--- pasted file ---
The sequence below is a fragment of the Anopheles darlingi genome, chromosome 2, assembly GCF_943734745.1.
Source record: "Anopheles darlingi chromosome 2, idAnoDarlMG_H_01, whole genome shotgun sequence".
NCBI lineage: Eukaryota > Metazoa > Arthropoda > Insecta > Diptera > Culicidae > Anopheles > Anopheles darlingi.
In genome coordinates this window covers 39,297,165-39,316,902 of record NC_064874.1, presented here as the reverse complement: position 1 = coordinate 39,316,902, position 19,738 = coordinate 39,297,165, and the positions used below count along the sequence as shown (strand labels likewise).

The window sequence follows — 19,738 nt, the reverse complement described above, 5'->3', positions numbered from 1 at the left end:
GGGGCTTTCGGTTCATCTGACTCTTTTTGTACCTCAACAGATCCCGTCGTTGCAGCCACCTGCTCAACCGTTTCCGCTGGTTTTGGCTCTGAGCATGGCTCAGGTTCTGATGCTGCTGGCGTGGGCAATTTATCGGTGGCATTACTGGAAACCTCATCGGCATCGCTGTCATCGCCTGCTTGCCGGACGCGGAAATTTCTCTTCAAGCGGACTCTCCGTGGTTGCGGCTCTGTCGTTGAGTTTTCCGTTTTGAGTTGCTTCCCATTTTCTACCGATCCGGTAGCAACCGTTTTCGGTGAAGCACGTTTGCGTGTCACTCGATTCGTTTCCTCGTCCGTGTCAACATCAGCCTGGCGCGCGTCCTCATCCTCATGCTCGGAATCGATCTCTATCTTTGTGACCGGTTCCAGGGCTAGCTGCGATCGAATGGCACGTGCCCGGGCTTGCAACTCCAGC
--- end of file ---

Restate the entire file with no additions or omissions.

The sequence below is a fragment of the Anopheles darlingi genome, chromosome 2, assembly GCF_943734745.1.
Source record: "Anopheles darlingi chromosome 2, idAnoDarlMG_H_01, whole genome shotgun sequence".
NCBI lineage: Eukaryota > Metazoa > Arthropoda > Insecta > Diptera > Culicidae > Anopheles > Anopheles darlingi.
In genome coordinates this window covers 39,297,165-39,316,902 of record NC_064874.1, presented here as the reverse complement: position 1 = coordinate 39,316,902, position 19,738 = coordinate 39,297,165, and the positions used below count along the sequence as shown (strand labels likewise).

The window sequence follows — 19,738 nt, the reverse complement described above, 5'->3', positions numbered from 1 at the left end:
GGGGCTTTCGGTTCATCTGACTCTTTTTGTACCTCAACAGATCCCGTCGTTGCAGCCACCTGCTCAACCGTTTCCGCTGGTTTTGGCTCTGAGCATGGCTCAGGTTCTGATGCTGCTGGCGTGGGCAATTTATCGGTGGCATTACTGGAAACCTCATCGGCATCGCTGTCATCGCCTGCTTGCCGGACGCGGAAATTTCTCTTCAAGCGGACTCTCCGTGGTTGCGGCTCTGTCGTTGAGTTTTCCGTTTTGAGTTGCTTCCCATTTTCTACCGATCCGGTAGCAACCGTTTTCGGTGAAGCACGTTTGCGTGTCACTCGATTCGTTTCCTCGTCCGTGTCAACATCAGCCTGGCGCGCGTCCTCATCCTCATGCTCGGAATCGATCTCTATCTTTGTGACCGGTTCCAGGGCTAGCTGCGATCGAATGGCACGTGCCCGGGCTTGCAACTCCAGC